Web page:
In the Dark Radio Manchester: You won’t believe your ears

Polly Checkland Harding

At this bi-monthly audio event, you’ll hear radio documentaries with astonishing stories to tell.

A man takes a walk, his newborn baby strapped into the carrier on his front. His wife is nervous about letting him go alone. Very nervous. Out on the street, a passer-by calls out “Jesus, that must be tricky!” The man reads his surroundings from the sounds of the city, more cautious than most new parents would be. His child may not know it yet, but the man is blind.

This true story is just one of a dozen or so that a group of people, sat together in The Castle Hotel’s back performance space, are listening to. Like the blind man, they too are spending time in darkness (although, unlike him, they don’t have to try and change a nappy); In the Dark Radio, Manchester’s bi-monthly audio event is – as the name suggests – a listening experience that happens with the lights out. Over a couple of hours, and for a suggested £3 donation, you can enjoy some of the best radio going. Although, “enjoy” might not always be the right word…

As the name suggests, this is a listening experience that happens with the lights out

Did you know that, for example, we now believe that between 2% and 10% of apparently dead people were buried alive, before science found fail-safe ways of checking? Among the clips on past programmes, which range from a few minutes to maybe fifteen at most, are true stories of triumph, obsession – and ones like this, which are enough to make you demand to have a klaxon with you in the coffin (people actually did: crowbars, bells, escape hatches and bread were once normal requirements for the newly deceased). They’re the kind of clips that have you sitting with your mouth open – before turning to a friend to say, “woah, did you hear that?”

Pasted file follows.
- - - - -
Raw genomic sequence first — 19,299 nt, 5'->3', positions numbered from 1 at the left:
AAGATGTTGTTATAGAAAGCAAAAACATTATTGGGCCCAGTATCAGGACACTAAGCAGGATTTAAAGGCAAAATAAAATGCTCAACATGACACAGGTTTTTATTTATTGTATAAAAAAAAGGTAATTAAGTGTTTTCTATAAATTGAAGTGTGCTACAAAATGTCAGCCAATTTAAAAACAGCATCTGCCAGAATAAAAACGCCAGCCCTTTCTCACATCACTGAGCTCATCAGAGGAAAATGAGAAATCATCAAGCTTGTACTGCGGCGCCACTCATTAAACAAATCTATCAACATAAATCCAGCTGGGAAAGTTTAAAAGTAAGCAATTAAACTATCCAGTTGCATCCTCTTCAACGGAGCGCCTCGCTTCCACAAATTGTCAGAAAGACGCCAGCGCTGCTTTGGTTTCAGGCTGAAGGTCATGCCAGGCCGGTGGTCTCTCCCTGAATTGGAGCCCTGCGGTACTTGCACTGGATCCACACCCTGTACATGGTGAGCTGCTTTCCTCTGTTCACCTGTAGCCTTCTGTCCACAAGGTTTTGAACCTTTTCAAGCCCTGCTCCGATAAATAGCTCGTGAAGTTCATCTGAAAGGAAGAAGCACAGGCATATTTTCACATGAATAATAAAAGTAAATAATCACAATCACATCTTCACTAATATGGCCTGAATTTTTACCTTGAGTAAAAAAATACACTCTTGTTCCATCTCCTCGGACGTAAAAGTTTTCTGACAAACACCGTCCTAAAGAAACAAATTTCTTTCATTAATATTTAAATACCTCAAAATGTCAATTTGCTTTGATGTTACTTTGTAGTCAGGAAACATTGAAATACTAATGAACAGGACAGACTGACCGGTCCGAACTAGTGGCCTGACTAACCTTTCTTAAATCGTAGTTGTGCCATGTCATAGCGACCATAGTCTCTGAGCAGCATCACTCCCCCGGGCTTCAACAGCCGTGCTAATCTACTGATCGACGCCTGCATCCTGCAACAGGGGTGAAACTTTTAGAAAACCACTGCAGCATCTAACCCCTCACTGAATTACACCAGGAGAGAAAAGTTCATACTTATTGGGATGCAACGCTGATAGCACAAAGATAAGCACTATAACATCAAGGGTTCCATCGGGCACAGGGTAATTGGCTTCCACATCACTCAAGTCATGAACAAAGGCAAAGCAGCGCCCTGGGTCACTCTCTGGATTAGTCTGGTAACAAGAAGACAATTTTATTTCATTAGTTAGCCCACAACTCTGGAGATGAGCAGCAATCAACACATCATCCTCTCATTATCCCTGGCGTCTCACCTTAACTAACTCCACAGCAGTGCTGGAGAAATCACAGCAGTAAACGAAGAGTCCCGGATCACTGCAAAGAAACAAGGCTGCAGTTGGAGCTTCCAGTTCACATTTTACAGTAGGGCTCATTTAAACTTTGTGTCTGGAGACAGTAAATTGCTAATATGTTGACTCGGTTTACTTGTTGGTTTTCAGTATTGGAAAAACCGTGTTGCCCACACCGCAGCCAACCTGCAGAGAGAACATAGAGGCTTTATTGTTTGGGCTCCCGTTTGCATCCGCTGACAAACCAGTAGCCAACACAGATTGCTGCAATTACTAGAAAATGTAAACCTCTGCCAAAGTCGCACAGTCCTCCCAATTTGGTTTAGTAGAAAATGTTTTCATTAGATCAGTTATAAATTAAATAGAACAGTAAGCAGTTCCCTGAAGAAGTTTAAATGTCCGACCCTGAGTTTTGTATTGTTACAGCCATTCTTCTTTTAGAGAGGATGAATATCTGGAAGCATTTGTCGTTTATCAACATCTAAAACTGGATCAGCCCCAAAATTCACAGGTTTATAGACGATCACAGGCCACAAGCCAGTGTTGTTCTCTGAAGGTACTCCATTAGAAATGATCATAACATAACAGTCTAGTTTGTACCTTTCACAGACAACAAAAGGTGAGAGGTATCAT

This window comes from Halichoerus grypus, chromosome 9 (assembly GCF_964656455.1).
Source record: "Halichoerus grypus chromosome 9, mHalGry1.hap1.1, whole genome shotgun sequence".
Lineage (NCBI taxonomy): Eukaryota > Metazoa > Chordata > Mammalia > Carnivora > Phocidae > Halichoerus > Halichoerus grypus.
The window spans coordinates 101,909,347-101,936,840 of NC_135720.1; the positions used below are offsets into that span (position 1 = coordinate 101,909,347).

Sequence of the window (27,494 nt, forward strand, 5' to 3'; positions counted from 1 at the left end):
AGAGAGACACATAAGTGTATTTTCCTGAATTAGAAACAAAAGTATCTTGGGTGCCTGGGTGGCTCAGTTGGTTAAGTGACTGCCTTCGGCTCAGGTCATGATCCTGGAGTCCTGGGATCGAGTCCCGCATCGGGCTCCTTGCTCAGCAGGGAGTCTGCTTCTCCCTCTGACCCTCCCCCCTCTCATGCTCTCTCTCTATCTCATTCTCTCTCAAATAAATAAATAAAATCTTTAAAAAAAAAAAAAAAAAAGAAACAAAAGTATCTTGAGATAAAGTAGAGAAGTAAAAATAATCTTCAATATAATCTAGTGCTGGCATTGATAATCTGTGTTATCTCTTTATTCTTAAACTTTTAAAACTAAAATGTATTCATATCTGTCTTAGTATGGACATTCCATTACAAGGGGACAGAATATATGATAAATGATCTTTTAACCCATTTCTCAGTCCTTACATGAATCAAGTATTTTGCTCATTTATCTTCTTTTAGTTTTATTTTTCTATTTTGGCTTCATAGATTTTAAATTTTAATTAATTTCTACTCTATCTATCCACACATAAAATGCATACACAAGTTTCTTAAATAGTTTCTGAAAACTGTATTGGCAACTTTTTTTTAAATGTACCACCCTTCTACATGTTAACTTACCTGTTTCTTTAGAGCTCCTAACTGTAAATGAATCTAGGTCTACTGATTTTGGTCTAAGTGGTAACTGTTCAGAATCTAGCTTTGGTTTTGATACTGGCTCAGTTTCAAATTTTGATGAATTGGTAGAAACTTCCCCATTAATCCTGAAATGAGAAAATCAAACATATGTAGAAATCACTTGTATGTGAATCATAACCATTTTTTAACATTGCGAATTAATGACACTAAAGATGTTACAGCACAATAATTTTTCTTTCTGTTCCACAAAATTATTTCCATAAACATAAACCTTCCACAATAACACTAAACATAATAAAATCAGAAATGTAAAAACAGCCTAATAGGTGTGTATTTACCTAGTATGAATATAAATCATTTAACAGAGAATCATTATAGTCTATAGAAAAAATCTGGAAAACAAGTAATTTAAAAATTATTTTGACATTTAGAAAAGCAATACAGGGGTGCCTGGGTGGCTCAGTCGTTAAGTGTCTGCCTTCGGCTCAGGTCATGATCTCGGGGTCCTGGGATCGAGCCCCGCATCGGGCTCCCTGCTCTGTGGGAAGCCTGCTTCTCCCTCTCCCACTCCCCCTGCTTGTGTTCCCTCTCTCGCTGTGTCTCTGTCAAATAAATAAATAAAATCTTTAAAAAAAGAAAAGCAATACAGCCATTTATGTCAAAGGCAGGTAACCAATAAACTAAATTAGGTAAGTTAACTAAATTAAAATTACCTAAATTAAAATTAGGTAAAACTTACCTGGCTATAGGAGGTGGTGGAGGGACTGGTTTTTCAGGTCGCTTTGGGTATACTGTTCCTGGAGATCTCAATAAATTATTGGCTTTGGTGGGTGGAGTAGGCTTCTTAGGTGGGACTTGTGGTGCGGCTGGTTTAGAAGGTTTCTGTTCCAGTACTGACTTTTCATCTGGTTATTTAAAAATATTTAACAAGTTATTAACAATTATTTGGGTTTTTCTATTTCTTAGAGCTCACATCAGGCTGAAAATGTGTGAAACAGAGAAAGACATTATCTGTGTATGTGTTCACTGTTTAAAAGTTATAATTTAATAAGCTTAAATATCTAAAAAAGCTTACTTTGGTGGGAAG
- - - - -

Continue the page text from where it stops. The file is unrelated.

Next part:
It’s this effect that the night’s organiser, Nija Dalal, cites as the reason people come, time after time. “Radio is so often a thing that people only do when they’re alone – it’s a lonesome thing. At an In The Dark night, we listen together…it’s intimate, but it’s social.” In the Dark Radio Manchester is actually part of a wider collective: In the Dark Radio proper has hosted events in Bristol, Amsterdam and Berlin, as well as setting up two awards for audio documentary (one as part of Sheffield Doc/Fest). Dalal, a radio producer with the BBC, curates the rainy city’s offshoot. “I’m a radio obsessive, I listen to hours and hours of radio from all around the world every week,” she says. “It just made sense to share it with more people, honestly.” And, sure enough, Manchester doesn’t have another event like it.

Where else might you hear about Bushman’s Hole in South Africa, a 9,000-foot submerged cave that fewer people have dived to the bottom of than have been on the moon? “Occasionally, there will be a documentary that is completely arresting and it just changes how I think about radio specifically, and the world in general,” argues Dalal. Each event has its own theme, drawing the clips together – often in lateral, provocative ways (the best way of keeping track is through the event’s Facebook and Twitter feeds). What’s so refreshing about the experience is that it’s a rare chance to rest your over-stimulated, stressed out senses; all that’s really required are your ears. And, with stories of female boxers, fighter pilots and Tupperware parties, this really is an event worth paying attention to.

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